Dairy cows usually experience reduced feed intake during the transition period, which results in a negative energy balance and increased susceptibility to "opportunistic" pathogens.
Immediately after calving, cows typically switch to a higher grain diet to increase energy intake, contributing to a more acidic environment in the rumen.
Both of these scenarios may warrant the use of a direct-fed microbial.
"Direct-fed microbials (DFM) are a source of live, naturally occurring microorganisms used as feed additives in the dairy industry," says Peng Ji with the Miner Agricultural Research Institute in Chazy, N.Y. "DFM are primarily composed of beneficial bacteria and live fungi (yeast), and have been recommended for use in cattle to mitigate rumen dysfunction and the effects of being off-feed, and to improve feed efficiency, cow health, and production performance."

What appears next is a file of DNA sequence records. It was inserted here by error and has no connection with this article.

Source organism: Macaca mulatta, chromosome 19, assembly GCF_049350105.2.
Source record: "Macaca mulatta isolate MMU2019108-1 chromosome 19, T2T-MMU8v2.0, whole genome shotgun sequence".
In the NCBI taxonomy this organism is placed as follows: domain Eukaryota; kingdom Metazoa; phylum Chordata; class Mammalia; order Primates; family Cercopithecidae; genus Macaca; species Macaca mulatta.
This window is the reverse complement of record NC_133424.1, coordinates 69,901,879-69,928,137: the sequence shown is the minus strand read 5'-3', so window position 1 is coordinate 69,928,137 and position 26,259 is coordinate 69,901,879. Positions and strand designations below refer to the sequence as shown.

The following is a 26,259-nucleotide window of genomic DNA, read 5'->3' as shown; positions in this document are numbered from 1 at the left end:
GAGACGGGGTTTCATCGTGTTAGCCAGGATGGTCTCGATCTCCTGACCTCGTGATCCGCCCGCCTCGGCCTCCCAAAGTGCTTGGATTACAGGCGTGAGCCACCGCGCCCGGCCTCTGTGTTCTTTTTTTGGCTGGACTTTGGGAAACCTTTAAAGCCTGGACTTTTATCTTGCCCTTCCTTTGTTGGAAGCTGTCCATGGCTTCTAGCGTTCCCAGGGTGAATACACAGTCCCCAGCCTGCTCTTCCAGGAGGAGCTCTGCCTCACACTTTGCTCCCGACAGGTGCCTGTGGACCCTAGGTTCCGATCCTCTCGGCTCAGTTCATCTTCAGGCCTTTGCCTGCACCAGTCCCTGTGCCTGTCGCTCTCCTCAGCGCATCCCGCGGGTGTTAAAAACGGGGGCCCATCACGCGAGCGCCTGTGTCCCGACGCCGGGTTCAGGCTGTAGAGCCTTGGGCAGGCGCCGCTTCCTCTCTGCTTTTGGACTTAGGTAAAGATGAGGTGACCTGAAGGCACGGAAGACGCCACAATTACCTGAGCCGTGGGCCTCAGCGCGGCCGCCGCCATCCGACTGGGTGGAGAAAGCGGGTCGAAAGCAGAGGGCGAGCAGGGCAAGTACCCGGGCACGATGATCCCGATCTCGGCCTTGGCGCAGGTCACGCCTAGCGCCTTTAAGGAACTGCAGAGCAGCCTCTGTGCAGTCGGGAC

For more information, read "Are you considering direct-fed microbials for your transition cow?" in the January 2012 Miner Farm Report.